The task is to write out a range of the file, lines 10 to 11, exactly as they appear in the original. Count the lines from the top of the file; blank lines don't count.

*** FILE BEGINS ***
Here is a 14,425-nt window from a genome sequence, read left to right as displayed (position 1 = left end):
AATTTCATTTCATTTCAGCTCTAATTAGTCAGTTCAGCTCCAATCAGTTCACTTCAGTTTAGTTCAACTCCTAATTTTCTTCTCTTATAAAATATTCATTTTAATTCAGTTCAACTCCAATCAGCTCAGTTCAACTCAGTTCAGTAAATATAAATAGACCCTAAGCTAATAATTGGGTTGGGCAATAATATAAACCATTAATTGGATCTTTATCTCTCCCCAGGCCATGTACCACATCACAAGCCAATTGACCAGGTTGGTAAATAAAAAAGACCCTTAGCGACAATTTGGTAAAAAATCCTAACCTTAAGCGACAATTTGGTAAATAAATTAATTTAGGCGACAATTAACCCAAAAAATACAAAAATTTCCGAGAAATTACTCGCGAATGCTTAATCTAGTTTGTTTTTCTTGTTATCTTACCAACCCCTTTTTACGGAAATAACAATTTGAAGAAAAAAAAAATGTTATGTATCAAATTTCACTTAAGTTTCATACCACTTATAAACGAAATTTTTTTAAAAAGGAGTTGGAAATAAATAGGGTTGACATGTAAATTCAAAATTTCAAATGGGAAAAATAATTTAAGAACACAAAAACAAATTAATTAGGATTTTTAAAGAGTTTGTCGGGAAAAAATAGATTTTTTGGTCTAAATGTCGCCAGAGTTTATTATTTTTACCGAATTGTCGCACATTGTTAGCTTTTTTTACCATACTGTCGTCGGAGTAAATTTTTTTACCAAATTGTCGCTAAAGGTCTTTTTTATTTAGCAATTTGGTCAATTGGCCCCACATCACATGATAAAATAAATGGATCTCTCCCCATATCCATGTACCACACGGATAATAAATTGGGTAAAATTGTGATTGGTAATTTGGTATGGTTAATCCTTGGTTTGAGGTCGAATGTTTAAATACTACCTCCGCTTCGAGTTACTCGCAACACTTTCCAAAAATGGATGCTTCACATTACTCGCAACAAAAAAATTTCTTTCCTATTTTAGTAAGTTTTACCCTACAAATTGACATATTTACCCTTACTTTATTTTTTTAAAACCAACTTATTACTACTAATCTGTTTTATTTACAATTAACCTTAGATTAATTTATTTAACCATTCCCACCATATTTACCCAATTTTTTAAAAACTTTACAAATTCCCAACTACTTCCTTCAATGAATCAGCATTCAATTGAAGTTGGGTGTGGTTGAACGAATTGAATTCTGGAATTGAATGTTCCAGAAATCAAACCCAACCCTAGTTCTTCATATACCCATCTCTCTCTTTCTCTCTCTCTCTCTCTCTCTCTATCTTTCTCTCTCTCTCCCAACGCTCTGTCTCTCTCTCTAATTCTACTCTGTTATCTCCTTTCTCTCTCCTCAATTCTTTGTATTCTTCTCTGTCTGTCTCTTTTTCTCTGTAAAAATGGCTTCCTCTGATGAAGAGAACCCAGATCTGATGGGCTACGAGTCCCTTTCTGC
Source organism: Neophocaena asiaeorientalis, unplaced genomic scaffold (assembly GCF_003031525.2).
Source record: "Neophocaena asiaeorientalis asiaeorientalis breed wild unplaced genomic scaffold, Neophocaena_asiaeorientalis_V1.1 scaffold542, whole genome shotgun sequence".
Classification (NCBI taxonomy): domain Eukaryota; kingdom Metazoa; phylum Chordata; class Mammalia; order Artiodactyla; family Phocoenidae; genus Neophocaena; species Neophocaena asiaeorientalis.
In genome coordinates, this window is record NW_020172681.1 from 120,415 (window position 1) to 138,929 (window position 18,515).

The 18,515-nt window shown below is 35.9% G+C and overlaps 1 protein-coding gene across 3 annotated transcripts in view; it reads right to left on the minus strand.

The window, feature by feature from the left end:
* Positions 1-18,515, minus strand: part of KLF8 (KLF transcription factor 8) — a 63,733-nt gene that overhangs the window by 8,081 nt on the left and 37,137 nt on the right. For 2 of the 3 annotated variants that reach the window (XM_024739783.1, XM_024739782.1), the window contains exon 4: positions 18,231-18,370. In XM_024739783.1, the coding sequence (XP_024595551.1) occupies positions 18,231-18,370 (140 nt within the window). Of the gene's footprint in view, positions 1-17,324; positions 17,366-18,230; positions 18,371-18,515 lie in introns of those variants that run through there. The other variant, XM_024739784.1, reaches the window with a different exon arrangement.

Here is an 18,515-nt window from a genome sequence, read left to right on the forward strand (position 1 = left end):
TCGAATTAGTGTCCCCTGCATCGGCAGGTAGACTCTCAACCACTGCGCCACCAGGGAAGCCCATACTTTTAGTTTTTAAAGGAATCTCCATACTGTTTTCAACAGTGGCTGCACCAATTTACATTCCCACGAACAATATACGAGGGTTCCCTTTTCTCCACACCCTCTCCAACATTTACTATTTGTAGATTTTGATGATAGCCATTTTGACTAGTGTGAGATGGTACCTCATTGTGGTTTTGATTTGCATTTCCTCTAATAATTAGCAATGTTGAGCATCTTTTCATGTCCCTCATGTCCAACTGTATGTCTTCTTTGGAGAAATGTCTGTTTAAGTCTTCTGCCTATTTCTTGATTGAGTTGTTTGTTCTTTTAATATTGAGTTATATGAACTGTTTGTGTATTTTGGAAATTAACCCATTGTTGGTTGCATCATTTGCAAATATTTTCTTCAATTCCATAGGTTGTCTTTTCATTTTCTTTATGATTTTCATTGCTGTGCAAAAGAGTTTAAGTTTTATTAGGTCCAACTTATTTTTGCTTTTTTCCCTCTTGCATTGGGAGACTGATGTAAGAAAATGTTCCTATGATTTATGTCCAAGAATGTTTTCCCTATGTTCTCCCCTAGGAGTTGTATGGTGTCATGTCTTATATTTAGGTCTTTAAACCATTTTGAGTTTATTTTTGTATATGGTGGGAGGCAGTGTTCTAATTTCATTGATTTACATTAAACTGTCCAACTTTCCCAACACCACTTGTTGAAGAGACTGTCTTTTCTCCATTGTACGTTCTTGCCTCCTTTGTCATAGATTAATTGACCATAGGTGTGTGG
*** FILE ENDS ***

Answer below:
Here is an 18,515-nt window from a genome sequence, read left to right on the forward strand (position 1 = left end):
TCGAATTAGTGTCCCCTGCATCGGCAGGTAGACTCTCAACCACTGCGCCACCAGGGAAGCCCATACTTTTAGTTTTTAAAGGAATCTCCATACTGTTTTCAACAGTGGCTGCACCAATTTACATTCCCACGAACAATATACGAGGGTTCCCTTTTCTCCACACCCTCTCCAACATTTACTATTTGTAGATTTTGATGATAGCCATTTTGACTAGTGTGAGATGGTACCTCATTGTGGTTTTGATTTGCATTTCCTCTAATAATTAGCAATGTTGAGCATCTTTTCATGTCCCTCATGTCCAACTGTATGTCTTCTTTGGAGAAATGTCTGTTTAAGTCTTCTGCCTATTTCTTGATTGAGTTGTTTGTTCTTTTAATATTGAGTTATATGAACTGTTTGTGTATTTTGGAAATTAACCCATTGTTGGTTGCATCATTTGCAAATATTTTCTTCAATTCCATAGGTTGTCTTTTCATTTTCTTTATGATTTTCATTGCTGTGCAAAAGAGTTTAAGTTTTATTAGGTCCAACTTATTTTTGCTTTTTTCCCTCTTGCATTGGGAGACTGATGTAAGAAAATGTTCCTATGATTTATGTCCAAGAATGTTTTCCCTATGTTCTCCCCTAGGAGTTGTATGGTGTCATGTCTTATATTTAGGTCTTTAAACCATTTTGAGTTTATTTTTGTATATGGTGGGAGGCAGTGTTCTAATTTCATTGATTTACATTAAACTGTCCAACTTTCCCAACACCACTTGTTGAAGAGACTGTCTTTTCTCCATTGTACGTTCTTGCCTCCTTTGTCATAGATTAATTGACCATAGGTGTGTGG